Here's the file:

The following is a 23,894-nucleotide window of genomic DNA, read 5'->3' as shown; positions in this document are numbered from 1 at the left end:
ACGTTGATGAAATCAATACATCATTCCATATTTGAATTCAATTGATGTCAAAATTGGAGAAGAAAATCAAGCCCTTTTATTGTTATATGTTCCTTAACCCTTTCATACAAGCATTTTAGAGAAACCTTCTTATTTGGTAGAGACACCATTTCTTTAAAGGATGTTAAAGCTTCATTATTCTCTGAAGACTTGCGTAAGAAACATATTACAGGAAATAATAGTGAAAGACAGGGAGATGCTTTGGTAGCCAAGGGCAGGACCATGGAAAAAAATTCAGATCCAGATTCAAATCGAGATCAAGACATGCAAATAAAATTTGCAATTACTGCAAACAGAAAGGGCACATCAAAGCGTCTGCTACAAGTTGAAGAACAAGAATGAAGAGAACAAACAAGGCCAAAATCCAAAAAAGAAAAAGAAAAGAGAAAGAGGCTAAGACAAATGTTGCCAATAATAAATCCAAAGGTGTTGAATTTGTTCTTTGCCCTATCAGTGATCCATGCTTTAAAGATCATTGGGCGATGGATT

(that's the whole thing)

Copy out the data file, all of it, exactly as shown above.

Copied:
The following is a 23,894-nucleotide window of genomic DNA, read 5'->3' as shown; positions in this document are numbered from 1 at the left end:
ACGTTGATGAAATCAATACATCATTCCATATTTGAATTCAATTGATGTCAAAATTGGAGAAGAAAATCAAGCCCTTTTATTGTTATATGTTCCTTAACCCTTTCATACAAGCATTTTAGAGAAACCTTCTTATTTGGTAGAGACACCATTTCTTTAAAGGATGTTAAAGCTTCATTATTCTCTGAAGACTTGCGTAAGAAACATATTACAGGAAATAATAGTGAAAGACAGGGAGATGCTTTGGTAGCCAAGGGCAGGACCATGGAAAAAAATTCAGATCCAGATTCAAATCGAGATCAAGACATGCAAATAAAATTTGCAATTACTGCAAACAGAAAGGGCACATCAAAGCGTCTGCTACAAGTTGAAGAACAAGAATGAAGAGAACAAACAAGGCCAAAATCCAAAAAAGAAAAAGAAAAGAGAAAGAGGCTAAGACAAATGTTGCCAATAATAAATCCAAAGGTGTTGAATTTGTTCTTTGCCCTATCAGTGATCCATGCTTTAAAGATCATTGGGCGATGGATT